Tag Archives: natural wine

Try something natural… Ancilla Lugana, 1909, 2015

In a nutshell:

Produced without the addition of sulphur, this wine has a super ripe pear and white peach character, textured with a very long and saline finish.

The wine:

The grapes were destemmed and lightly pressed, followed by a cold maceration on the skins. A slow fermentation took place in steel casks at a low temperature. The wine was aged on its fine lees, in stainless steel casks for five months, then saw further bottle ageing for one month, prior to release.

Tasting note:

52391-1909_hdIntense aromas of grapefruit and citrus fruits are combined with intriguing undertones of jasmine and elderflower. These sensations come to fruition and linger deliciously on the palate, harmoniously balanced with notable body and the discovery of unsuspected warmth.

Try it with:

A food loving wine, this accompanies antipasti, bruschetta, risotto and grilled white fish with a twist of lemon.

The producer:

Ancilla Lugana is located on the shores of Lake Garda in North East Italy. The estate comprises two vineyards: La Ghidina, located in Lugana di Sirmoine, the heart of the production area of some of the most elegant whites in Italy, and Cadellora, situated in Villa franca di Verona. It is run by Luisella Benedetti, the third generation of women to run this estate, having inherited the farm from her mother, who inherited in turn from her mother, named Ancilla.

Ancilla was an extraordinary, energetic woman, who worked the fields and got up at 3am every day make her wine producing dream come true. Following in the footsteps of her grandmother, with the passion for the land in her blood, Luisella Benedetti gave up her career in finance and took over the family business in the early 2000’s.

With a hands-on approach, Luisella is involved in every aspect of winemaking and viticulture. The lifelong commitment of her grandmother and mother is a passion now shared by Luisella, which is clear to see in this exciting and pure collection of Lugana wines.

2017: It’s sure to be a grape year

Sparkling wine:

2016 has without a doubt been the year for sparkling wines in the wine industry. A trend that we have seen growing and growing, with the UK seeing a huge 80% rise in sparkling wine sales over the past five years – according to HMRC figures.

Italian sparkling wine has become the dominant force in this arena; recent Mintel figures reveal that 28% of all consumers have purchased Prosecco in the past six months, compared to just 18% that had bought Champagne and 18% that had bought Cava.

We predict this demand for Italian sparkling wine continuing well into 2017 with Prosecco being joined as the market leader by its co-patriots; Lambrusco and Pignoletto (pronounced peen-yo-let-o).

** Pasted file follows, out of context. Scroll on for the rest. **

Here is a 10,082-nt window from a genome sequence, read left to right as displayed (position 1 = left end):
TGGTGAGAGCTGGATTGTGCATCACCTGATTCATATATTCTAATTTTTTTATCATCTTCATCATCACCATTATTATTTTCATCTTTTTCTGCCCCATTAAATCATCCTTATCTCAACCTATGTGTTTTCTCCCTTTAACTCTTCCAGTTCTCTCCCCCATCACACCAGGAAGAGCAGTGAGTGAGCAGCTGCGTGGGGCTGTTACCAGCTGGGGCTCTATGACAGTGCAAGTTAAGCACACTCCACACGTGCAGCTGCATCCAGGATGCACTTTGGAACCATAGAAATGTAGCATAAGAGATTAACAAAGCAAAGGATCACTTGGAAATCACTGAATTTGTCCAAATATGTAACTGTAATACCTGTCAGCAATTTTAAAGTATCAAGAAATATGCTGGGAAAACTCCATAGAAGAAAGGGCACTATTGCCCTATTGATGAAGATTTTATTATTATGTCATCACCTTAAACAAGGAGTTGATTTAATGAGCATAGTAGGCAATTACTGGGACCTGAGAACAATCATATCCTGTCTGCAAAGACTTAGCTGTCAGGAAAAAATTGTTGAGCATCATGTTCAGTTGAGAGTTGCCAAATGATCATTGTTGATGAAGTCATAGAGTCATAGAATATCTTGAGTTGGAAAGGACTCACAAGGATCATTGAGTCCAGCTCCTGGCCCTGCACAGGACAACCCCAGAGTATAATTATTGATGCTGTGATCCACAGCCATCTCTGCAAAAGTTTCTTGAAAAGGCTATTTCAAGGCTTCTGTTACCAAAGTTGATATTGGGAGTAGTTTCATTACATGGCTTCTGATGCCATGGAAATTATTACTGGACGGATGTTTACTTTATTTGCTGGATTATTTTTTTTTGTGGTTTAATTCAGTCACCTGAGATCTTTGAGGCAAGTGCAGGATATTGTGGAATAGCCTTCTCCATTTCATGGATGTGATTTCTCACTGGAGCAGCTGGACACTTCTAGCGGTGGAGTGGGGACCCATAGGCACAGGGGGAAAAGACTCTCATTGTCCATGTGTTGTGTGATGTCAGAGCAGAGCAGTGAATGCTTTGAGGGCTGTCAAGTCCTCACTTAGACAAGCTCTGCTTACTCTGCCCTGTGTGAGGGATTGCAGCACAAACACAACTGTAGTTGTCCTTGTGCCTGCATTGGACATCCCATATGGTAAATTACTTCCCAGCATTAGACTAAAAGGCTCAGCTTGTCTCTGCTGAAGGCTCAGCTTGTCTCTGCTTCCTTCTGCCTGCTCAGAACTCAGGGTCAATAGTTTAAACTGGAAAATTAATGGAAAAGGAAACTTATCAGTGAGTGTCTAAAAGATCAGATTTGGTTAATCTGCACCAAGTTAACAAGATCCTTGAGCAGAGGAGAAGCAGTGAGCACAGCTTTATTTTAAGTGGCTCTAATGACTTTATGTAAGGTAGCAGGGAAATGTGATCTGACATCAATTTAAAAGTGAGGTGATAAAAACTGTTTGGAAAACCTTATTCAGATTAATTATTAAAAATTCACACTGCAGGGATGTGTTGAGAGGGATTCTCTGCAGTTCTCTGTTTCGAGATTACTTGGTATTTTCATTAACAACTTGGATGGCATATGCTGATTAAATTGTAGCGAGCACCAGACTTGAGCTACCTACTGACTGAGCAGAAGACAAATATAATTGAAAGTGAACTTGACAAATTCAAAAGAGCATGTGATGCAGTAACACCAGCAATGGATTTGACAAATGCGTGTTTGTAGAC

Originating from North-East Italy, Lambrusco, a red sparkling wine, is the name for both the grape and the designated growing areas in which it is produced. The wine’s bright acidity, subtle fizz and dark tannic fruit lends itself perfectly to foods synonymous to Italy, such as fatty charcuterie and hearty pasta sauces.

Pignoletto, is an ancient grape variety originally grown in the hills outside Bologna in Emilia-Romagna, North-East Italy, not far from where Prosecco is produced. Like Prosecco, Pignoletto is made using the charmat method (second fermentation in steel tanks) which produces a crisp, refreshing and fruity wine – a great alternative to Prosecco!

Natural, organic, biodynamic and sustainability:

Natural, organic, biodynamic and sustainability are the current buzz words in the wine industry and are set to become front of mind for the customer in 2017. These styles have become commonplace on wine lists and the shelves of independent retailers in recent months, with consumers keen to explore wines which have greener credentials and have been produced with minimal intervention or impact on the environment.

Emerging regions:

In 2017 the popularity of wines from emerging regions will continue as customers are keen to try more exotic and interesting varietals. Two Eastern Mediterranean nations in particular are set to take off – Turkey and Greece. Not only has the quality of Turkish wines improved dramatically over the last 5 years, but Turkish influenced restaurants have also become increasingly popular thanks to the rise in eastern Mediterranean cuisine and the Mangal theme (think new openings such as Neil Rankin’s Temper and Yosma).

Also set to grow is the demand of Greek wine. The whites in particular stand out from the crowd with their striking elegance and finesse, and aromatic qualities that offer the consumer an excellent and cheaper alternative to old world favourites, as well as providing the opportunity to taste something different and exciting.

The trend of quality over quantity is one we will see develop further in 2017 as consumers are becoming more likely to opt for a more premium wine that is memorable. This is partly due to an increase in wine knowledge with today’s consumer becoming more discerning, and party due to overall a decline in overall alcohol consumption.

Whatever 2017 holds, we are sure to see both the on and off trade branch out and experiment with new and interesting wines to feed their customers imaginations.